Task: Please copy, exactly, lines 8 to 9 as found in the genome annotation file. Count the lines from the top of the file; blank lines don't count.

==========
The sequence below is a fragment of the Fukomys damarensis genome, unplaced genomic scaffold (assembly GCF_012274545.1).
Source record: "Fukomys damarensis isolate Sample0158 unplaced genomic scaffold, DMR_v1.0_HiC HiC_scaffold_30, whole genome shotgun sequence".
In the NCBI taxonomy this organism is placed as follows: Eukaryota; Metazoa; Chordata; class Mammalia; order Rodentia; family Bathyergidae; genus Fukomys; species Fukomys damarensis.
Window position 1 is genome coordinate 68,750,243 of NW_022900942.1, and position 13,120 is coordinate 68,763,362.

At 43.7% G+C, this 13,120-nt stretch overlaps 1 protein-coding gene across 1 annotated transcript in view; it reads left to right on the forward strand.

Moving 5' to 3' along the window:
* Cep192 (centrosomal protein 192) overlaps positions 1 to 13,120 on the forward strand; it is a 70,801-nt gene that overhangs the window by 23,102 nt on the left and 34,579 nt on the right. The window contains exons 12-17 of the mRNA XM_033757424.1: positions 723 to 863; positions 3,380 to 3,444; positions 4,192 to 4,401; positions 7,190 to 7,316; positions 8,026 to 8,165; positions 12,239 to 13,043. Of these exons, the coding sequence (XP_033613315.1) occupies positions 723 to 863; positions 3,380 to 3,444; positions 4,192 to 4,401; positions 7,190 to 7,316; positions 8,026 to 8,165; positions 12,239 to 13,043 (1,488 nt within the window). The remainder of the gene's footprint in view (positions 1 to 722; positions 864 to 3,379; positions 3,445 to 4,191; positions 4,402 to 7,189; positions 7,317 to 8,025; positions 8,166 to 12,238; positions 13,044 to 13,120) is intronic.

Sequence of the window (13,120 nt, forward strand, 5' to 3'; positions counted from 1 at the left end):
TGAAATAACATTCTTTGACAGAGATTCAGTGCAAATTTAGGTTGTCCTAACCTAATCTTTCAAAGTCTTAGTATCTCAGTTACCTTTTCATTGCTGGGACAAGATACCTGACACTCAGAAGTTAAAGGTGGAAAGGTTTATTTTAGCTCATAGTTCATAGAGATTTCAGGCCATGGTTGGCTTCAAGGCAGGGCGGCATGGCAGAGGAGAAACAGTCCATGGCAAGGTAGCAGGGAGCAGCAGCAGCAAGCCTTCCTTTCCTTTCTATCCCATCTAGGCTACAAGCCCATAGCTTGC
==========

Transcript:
Sequence of the window (13,120 nt, forward strand, 5' to 3'; positions counted from 1 at the left end):
TGAAATAACATTCTTTGACAGAGATTCAGTGCAAATTTAGGTTGTCCTAACCTAATCTTTCAAAGTCTTAGTATCTCAGTTACCTTTTCATTGCTGGGACAAGATACCTGACACTCAGAAGTTAAAGGTGGAAAGGTTTATTTTAGCTCATAGTTCATAGAGATTTCAGGCCATGGTTGGCTTCAAGGCAGGGCGGCATGGCAGAGGAGAAACAGTCCATGGCAAGGTAGCAGGGAGCAGCAGCAGCAAGCCTTCCTTTCCTTTCTATCCCATCTAGGCTACAAGCCCATAGCTTGC